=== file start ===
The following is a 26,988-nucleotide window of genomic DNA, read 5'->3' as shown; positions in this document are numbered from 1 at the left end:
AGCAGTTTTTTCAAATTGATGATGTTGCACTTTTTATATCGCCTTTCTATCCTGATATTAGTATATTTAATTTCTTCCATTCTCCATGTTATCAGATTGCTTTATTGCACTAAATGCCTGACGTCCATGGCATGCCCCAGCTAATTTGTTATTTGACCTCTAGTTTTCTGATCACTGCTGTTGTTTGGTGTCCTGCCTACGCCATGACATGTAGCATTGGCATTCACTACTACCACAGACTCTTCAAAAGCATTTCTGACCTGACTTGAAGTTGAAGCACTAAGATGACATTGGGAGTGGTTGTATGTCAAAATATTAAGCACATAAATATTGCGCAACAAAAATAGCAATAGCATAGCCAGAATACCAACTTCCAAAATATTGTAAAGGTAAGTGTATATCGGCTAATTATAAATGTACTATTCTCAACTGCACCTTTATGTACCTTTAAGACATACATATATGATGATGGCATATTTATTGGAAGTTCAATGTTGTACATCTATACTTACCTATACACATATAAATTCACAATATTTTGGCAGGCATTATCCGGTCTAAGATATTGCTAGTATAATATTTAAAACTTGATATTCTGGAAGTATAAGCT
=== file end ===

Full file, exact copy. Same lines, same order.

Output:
The following is a 26,988-nucleotide window of genomic DNA, read 5'->3' as shown; positions in this document are numbered from 1 at the left end:
AGCAGTTTTTTCAAATTGATGATGTTGCACTTTTTATATCGCCTTTCTATCCTGATATTAGTATATTTAATTTCTTCCATTCTCCATGTTATCAGATTGCTTTATTGCACTAAATGCCTGACGTCCATGGCATGCCCCAGCTAATTTGTTATTTGACCTCTAGTTTTCTGATCACTGCTGTTGTTTGGTGTCCTGCCTACGCCATGACATGTAGCATTGGCATTCACTACTACCACAGACTCTTCAAAAGCATTTCTGACCTGACTTGAAGTTGAAGCACTAAGATGACATTGGGAGTGGTTGTATGTCAAAATATTAAGCACATAAATATTGCGCAACAAAAATAGCAATAGCATAGCCAGAATACCAACTTCCAAAATATTGTAAAGGTAAGTGTATATCGGCTAATTATAAATGTACTATTCTCAACTGCACCTTTATGTACCTTTAAGACATACATATATGATGATGGCATATTTATTGGAAGTTCAATGTTGTACATCTATACTTACCTATACACATATAAATTCACAATATTTTGGCAGGCATTATCCGGTCTAAGATATTGCTAGTATAATATTTAAAACTTGATATTCTGGAAGTATAAGCT